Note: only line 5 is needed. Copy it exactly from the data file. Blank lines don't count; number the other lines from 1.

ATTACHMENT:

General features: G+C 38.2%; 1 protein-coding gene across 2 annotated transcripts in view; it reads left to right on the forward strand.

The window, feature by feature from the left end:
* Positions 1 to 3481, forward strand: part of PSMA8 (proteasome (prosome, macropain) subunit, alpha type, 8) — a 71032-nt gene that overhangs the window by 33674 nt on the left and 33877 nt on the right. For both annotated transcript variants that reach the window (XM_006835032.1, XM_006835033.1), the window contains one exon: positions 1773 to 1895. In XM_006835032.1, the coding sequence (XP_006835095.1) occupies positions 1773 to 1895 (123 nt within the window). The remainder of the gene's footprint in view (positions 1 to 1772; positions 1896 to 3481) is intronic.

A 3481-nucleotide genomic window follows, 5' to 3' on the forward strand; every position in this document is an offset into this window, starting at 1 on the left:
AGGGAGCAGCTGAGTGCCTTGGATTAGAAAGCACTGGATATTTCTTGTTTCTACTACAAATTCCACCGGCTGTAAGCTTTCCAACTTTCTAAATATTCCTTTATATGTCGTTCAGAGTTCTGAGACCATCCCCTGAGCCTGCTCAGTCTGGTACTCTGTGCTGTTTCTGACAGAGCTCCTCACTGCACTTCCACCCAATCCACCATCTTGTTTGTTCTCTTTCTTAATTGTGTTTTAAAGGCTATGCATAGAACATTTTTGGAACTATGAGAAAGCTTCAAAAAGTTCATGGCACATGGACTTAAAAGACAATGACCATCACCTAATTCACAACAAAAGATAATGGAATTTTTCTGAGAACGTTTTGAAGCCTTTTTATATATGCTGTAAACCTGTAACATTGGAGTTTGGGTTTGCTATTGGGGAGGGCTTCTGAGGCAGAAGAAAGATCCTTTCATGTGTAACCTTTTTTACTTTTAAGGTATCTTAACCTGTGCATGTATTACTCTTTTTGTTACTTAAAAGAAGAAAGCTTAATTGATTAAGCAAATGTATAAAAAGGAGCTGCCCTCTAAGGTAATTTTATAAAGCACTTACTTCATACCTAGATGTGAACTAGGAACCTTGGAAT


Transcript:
AGGGAGCAGCTGAGTGCCTTGGATTAGAAAGCACTGGATATTTCTTGTTTCTACTACAAATTCCACCGGCTGTAAGCTTTCCAACTTTCTAAATATTCCTTTATATGTCGTTCAGAGTTCTGAGACCATCCCCTGAGCCTGCTCAGTCTGGTACTCTGTGCTGTTTCTGACAGAGCTCCTCACTGCACTTCCACCCAATCCACCATCTTGTTTGTTCTCTTTCTTAATTGTGTTTTAAAGGCTATGCATAGAACATTTTTGGAACTATGAGAAAGCTTCAAAAAGTTCATGGCACATGGACTTAAAAGACAATGACCATCACCTAATTCACAACAAAAGATAATGGAATTTTTCTGAGAACGTTTTGAAGCCTTTTTATATATGCTGTAAACCTGTAACATTGGAGTTTGGGTTTGCTATTGGGGAGGGCTTCTGAGGCAGAAGAAAGATCCTTTCATGTGTAACCTTTTTTACTTTTAAGGTATCTTAACCTGTGCATGTATTACTCTTTTTGTTACTTAAAAGAAGAAAGCTTAATTGATTAAGCAAATGTATAAAAAGGAGCTGCCCTCTAAGGTAATTTTATAAAGCACTTACTTCATACCTAGATGTGAACTAGGAACCTTGGAAT